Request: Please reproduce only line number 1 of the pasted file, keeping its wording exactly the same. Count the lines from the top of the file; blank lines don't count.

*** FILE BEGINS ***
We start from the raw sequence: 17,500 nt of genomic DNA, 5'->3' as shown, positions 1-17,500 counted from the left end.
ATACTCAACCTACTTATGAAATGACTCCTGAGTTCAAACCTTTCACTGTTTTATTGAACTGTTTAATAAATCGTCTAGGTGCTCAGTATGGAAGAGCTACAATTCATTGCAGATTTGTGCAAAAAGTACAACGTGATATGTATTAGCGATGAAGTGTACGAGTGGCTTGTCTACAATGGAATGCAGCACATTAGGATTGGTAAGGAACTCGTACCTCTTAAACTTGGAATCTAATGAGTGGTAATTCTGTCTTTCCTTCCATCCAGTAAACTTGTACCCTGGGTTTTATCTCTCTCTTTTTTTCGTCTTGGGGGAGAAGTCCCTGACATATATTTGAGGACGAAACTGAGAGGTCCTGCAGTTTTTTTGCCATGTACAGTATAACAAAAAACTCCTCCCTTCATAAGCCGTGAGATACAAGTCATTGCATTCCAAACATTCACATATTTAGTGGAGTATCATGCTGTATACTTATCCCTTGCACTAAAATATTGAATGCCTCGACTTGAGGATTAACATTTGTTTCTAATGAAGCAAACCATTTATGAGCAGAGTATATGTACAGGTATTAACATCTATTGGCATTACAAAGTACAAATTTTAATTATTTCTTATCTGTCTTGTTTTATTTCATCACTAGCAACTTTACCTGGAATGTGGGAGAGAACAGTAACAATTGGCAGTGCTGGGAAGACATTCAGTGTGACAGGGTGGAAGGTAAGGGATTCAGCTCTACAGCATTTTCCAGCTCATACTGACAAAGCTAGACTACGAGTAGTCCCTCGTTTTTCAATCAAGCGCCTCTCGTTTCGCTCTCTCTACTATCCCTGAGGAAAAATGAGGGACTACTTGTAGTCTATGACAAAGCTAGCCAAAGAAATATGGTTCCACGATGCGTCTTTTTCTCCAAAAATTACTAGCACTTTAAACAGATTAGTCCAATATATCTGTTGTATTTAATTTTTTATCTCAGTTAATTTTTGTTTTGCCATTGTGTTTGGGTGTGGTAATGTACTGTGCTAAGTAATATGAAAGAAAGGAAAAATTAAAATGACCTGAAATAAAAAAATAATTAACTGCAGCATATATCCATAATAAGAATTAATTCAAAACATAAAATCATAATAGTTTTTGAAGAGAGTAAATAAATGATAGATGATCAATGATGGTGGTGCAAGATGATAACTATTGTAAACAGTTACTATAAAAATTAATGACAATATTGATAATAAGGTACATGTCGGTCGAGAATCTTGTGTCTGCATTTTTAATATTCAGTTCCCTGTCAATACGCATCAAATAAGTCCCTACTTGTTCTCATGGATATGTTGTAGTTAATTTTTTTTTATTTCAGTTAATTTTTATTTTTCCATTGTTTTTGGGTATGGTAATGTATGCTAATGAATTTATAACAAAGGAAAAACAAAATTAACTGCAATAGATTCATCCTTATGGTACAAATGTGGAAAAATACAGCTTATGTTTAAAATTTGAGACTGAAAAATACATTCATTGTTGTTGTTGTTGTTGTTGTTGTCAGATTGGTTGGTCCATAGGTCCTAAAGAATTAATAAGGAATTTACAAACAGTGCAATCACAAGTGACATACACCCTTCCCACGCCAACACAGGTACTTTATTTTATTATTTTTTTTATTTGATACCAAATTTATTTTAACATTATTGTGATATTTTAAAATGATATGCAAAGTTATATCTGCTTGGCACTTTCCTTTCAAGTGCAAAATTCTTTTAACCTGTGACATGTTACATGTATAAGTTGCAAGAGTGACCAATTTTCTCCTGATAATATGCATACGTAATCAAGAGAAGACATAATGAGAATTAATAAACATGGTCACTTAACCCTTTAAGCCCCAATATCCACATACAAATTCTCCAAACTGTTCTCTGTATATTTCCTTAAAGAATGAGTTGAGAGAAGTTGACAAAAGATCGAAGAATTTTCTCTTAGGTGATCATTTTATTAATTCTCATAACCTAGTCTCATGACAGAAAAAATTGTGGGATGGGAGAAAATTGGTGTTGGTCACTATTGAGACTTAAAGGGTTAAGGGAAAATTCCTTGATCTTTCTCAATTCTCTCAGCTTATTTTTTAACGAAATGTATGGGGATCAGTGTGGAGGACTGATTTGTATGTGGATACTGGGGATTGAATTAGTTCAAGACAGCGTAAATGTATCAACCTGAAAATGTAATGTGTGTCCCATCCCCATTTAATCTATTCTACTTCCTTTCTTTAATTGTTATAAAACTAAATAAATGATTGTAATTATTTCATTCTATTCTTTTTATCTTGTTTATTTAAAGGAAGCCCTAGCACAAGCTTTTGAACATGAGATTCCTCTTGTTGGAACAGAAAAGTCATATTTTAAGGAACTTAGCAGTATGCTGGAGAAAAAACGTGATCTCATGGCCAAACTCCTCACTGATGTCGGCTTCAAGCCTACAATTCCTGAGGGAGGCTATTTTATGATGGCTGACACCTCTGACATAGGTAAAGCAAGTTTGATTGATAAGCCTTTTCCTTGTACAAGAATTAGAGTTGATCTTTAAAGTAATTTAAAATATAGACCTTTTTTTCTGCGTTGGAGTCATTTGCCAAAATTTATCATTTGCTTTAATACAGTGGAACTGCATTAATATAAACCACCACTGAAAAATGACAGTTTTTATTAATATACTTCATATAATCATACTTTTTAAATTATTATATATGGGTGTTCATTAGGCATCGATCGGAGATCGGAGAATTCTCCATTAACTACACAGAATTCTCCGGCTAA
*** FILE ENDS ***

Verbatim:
We start from the raw sequence: 17,500 nt of genomic DNA, 5'->3' as shown, positions 1-17,500 counted from the left end.